Lukang Tianhou Temple is one of the liveliest temples you will see in Taiwan. Dedicated to worship of Mazu (媽祖), goddess of the sea, this impressive complex probably dates back to sometime in the 17th century. The interior hosts a plethora of deities, several serene Mazu statues, bulging-eyed generals, chubby flying fairies, and Yue Lao (月老), the god of love and marriage, for those who need a little help with affairs of the heart. 

But the temple’s forecourt, strung with red lanterns, is where all the action is. That morning we arrived at a cacophony of celebration. Amid crashing cymbals and beating drums, explosions of firecrackers punctuated the din without warning. Moments later, techno was blasting out of a sound system on wheels propelled by Heineken-drinking volunteers decked out in green T-shirted uniforms. Behind them was a sedan chair borne by similarly-clothed devotees that bounced and flared flaming gas Mad Max style.  

A row of cannons, emblazoned with tiger motifs, let out bursts of gunpowder blasts. Milling among the crowds were young men in silky costumes with extravagantly painted faces, feathered headdresses, and scepters – I spotted one tiger and a bird. To me, it was thunderously festive, but apparently, this was just another day at the busy temple.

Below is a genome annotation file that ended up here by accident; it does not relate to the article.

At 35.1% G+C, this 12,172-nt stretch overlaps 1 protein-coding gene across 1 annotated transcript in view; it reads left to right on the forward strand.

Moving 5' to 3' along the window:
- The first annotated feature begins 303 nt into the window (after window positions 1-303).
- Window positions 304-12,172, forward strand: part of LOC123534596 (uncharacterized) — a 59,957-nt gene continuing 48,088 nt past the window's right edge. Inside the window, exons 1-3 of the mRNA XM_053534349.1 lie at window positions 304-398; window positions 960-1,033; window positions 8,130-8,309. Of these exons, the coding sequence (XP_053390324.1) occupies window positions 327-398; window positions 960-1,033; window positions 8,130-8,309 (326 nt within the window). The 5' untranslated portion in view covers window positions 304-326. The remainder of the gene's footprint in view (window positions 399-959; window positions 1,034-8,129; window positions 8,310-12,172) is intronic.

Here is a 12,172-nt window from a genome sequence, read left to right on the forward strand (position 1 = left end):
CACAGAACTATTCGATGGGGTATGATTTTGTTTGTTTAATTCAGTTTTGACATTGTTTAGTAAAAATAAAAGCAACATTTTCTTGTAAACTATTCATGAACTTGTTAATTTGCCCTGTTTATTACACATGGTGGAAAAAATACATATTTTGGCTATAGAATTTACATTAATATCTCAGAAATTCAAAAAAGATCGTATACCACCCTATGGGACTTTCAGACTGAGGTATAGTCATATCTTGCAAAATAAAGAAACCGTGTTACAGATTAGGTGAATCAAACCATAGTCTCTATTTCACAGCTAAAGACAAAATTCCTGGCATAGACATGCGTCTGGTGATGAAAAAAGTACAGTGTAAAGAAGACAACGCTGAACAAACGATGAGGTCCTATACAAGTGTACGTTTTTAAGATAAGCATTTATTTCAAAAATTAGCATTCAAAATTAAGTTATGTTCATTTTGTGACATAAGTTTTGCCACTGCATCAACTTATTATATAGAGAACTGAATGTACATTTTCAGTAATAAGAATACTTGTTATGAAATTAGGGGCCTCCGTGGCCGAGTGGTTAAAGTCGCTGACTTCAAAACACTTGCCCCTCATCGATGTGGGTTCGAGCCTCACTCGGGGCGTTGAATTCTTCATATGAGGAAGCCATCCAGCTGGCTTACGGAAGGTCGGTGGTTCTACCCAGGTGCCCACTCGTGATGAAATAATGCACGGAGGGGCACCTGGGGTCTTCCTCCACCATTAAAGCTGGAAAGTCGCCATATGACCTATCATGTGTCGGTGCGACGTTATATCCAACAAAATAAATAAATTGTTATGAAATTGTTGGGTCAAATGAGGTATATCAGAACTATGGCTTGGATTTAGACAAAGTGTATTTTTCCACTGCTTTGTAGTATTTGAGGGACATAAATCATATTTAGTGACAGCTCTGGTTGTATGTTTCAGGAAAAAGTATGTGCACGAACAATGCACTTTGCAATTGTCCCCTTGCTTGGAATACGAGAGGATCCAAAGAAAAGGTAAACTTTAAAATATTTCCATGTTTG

Outside the main gate is a cluster of restaurants and snack stalls serving Lukang’s famous oyster omelets, deep-fried shrimp, sesame buns, and taro cakes – fist-sized buns of minced meat (vegetarian versions are available). Here you can also buy another Lukang specialty – the ox-tongue biscuit (牛舌餅, niushebing). Despite its name, it’s not made from ox tongue. Rather, it is a long flaky pastry with a moist, doughy center and flavored with taro, strawberry, five spices, or sesame. 

The streets west will lead you into the historic quarter comprised of Putou Street (which morphs into Yaolin Street as it approaches Minquan Road), Houche Lane, and a few impossibly narrow alleyways. Take your time exploring, enjoying the many beautiful doorways with painted wood and stone details. Look up to spot hanging orchids in alien colors and timelessly elegant swallowtail roofs. 

Afternoon delights

There is plenty to buy in Lukang. You can bag some fresh handmade noodles dried in courtyards in the sunshine and stretchy like elastic bands. There are embroidered red silk baby shoes so small that a pair fits snugly into the palm of one hand. Traditional toy shops dominate, hawking spinning tops, painted yo-yos, and animals on sticks.   

You’ll also find retro pinball parlors, where the prizes are sausages, and photo studios where you can slip on a cheongsam (or qipao) and pose in front of a trellis of fake flowers and a giant plastic flamingo. The 150-year-old Cheng Yu Chen Bakery (鄭玉珍餅舖, No. 23 Putou Street) sells gift boxes of pastries, including its famous phoenix-eye cakes (鳳眼糕, fengyangao) – tiny almond-shaped treats that taste a bit like sugary dust.